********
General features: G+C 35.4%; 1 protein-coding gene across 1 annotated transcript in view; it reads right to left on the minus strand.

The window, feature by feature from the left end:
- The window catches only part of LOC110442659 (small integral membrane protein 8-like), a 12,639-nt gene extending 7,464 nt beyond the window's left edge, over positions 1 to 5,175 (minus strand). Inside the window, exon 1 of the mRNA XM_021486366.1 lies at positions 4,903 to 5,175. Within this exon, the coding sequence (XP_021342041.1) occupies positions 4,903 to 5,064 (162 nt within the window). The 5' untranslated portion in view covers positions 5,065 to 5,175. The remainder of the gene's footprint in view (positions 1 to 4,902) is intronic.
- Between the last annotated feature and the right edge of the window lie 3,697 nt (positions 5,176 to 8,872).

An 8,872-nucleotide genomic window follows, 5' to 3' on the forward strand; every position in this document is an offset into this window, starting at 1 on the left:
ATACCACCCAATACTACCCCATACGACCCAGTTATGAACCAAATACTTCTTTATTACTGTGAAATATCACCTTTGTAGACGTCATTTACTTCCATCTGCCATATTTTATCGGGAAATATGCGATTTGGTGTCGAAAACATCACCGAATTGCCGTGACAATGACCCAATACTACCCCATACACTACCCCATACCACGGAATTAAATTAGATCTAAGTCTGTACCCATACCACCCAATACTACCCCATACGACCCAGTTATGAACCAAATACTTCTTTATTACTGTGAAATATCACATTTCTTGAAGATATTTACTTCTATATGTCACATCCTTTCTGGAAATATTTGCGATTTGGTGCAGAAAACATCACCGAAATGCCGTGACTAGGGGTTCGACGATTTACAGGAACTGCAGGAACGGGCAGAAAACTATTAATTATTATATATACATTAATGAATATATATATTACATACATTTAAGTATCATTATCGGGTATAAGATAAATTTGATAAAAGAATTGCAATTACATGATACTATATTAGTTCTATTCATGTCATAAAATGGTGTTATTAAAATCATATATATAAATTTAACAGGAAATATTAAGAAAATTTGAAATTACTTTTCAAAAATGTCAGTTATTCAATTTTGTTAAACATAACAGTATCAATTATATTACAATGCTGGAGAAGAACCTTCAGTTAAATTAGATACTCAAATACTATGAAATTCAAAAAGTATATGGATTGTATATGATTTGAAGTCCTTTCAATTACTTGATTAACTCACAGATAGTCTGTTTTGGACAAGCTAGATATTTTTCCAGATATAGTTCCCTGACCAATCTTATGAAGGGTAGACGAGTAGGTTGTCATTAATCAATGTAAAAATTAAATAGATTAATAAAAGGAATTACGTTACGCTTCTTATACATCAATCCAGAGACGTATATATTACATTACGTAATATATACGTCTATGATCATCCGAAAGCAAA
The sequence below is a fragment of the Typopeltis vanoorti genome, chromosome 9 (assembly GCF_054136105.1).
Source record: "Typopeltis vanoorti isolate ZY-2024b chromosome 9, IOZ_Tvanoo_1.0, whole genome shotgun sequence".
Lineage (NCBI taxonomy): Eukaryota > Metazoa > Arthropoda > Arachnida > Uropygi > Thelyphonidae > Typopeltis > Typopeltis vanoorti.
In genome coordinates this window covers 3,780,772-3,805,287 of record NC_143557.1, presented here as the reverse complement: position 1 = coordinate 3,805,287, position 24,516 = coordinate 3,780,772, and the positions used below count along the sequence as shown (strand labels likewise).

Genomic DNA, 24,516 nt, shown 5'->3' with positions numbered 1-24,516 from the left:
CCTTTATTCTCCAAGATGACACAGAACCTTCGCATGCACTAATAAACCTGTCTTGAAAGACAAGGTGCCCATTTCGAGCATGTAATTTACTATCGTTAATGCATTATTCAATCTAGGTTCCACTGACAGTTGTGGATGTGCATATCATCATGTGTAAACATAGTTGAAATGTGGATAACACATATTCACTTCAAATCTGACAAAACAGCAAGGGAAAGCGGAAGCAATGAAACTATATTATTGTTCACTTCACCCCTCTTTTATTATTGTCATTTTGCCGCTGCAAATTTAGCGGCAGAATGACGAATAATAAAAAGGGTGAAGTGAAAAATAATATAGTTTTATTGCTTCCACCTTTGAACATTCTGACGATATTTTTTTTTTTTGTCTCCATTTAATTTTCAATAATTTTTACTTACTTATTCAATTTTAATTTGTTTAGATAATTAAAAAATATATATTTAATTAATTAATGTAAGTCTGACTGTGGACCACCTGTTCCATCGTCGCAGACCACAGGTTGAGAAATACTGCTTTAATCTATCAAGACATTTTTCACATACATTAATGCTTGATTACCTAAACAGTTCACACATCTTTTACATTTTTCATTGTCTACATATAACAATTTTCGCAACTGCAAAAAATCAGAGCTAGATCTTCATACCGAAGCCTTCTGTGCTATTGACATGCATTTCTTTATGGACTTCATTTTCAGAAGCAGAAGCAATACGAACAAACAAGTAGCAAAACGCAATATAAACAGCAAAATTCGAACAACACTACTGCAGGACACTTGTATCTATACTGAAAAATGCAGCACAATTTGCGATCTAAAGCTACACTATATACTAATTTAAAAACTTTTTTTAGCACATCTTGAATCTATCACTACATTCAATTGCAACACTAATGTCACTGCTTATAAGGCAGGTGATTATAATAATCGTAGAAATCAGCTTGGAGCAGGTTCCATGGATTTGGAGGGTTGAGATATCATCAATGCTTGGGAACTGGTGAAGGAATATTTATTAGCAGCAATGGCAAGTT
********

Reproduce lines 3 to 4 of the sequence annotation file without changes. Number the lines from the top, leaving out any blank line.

- The window catches only part of LOC110442659 (small integral membrane protein 8-like), a 12,639-nt gene extending 7,464 nt beyond the window's left edge, over positions 1 to 5,175 (minus strand). Inside the window, exon 1 of the mRNA XM_021486366.1 lies at positions 4,903 to 5,175. Within this exon, the coding sequence (XP_021342041.1) occupies positions 4,903 to 5,064 (162 nt within the window). The 5' untranslated portion in view covers positions 5,065 to 5,175. The remainder of the gene's footprint in view (positions 1 to 4,902) is intronic.
- Between the last annotated feature and the right edge of the window lie 3,697 nt (positions 5,176 to 8,872).